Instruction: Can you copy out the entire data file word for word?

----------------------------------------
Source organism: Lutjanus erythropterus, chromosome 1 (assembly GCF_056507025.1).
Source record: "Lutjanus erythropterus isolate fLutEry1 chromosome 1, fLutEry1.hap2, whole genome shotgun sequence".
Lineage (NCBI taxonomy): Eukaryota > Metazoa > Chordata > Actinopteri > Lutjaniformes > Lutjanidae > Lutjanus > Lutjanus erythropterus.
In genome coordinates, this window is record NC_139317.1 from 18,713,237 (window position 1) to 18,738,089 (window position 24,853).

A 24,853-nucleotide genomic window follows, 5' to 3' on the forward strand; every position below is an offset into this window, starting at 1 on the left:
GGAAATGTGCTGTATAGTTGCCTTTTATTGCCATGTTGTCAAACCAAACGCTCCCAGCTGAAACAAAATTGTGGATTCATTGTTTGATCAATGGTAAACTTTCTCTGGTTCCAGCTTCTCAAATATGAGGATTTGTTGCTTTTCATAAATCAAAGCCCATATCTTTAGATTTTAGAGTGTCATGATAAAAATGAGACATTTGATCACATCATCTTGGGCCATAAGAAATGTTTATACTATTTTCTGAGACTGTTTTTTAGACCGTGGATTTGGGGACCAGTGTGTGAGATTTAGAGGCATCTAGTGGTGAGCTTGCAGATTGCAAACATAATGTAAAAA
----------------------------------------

Source organism: Lutjanus erythropterus, chromosome 1 (assembly GCF_056507025.1).
Source record: "Lutjanus erythropterus isolate fLutEry1 chromosome 1, fLutEry1.hap2, whole genome shotgun sequence".
Lineage (NCBI taxonomy): Eukaryota > Metazoa > Chordata > Actinopteri > Lutjaniformes > Lutjanidae > Lutjanus > Lutjanus erythropterus.
In genome coordinates, this window is record NC_139317.1 from 18,713,237 (window position 1) to 18,738,089 (window position 24,853).

A 24,853-nucleotide genomic window follows, 5' to 3' on the forward strand; every position below is an offset into this window, starting at 1 on the left:
GGAAATGTGCTGTATAGTTGCCTTTTATTGCCATGTTGTCAAACCAAACGCTCCCAGCTGAAACAAAATTGTGGATTCATTGTTTGATCAATGGTAAACTTTCTCTGGTTCCAGCTTCTCAAATATGAGGATTTGTTGCTTTTCATAAATCAAAGCCCATATCTTTAGATTTTAGAGTGTCATGATAAAAATGAGACATTTGATCACATCATCTTGGGCCATAAGAAATGTTTATACTATTTTCTGAGACTGTTTTTTAGACCGTGGATTTGGGGACCAGTGTGTGAGATTTAGAGGCATCTAGTGGTGAGCTTGCAGATTGCAAACATAATGTAAAAA